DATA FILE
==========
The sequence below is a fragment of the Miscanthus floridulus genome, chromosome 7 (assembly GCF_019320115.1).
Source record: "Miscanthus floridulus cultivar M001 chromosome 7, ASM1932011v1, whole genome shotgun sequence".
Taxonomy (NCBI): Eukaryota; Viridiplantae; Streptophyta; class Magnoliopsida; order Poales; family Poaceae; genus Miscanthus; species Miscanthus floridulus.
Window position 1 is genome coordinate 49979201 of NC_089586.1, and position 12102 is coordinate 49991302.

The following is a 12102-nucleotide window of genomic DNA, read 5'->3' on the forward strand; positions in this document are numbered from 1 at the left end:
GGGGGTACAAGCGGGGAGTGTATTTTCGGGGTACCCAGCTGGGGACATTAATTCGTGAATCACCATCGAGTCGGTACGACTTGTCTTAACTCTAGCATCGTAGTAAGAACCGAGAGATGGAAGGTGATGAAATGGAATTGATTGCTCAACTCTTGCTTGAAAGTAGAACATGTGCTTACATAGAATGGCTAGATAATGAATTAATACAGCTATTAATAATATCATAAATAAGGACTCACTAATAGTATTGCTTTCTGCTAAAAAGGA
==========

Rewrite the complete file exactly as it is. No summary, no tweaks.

The sequence below is a fragment of the Miscanthus floridulus genome, chromosome 7 (assembly GCF_019320115.1).
Source record: "Miscanthus floridulus cultivar M001 chromosome 7, ASM1932011v1, whole genome shotgun sequence".
Taxonomy (NCBI): Eukaryota; Viridiplantae; Streptophyta; class Magnoliopsida; order Poales; family Poaceae; genus Miscanthus; species Miscanthus floridulus.
Window position 1 is genome coordinate 49979201 of NC_089586.1, and position 12102 is coordinate 49991302.

The following is a 12102-nucleotide window of genomic DNA, read 5'->3' on the forward strand; positions in this document are numbered from 1 at the left end:
GGGGGTACAAGCGGGGAGTGTATTTTCGGGGTACCCAGCTGGGGACATTAATTCGTGAATCACCATCGAGTCGGTACGACTTGTCTTAACTCTAGCATCGTAGTAAGAACCGAGAGATGGAAGGTGATGAAATGGAATTGATTGCTCAACTCTTGCTTGAAAGTAGAACATGTGCTTACATAGAATGGCTAGATAATGAATTAATACAGCTATTAATAATATCATAAATAAGGACTCACTAATAGTATTGCTTTCTGCTAAAAAGGA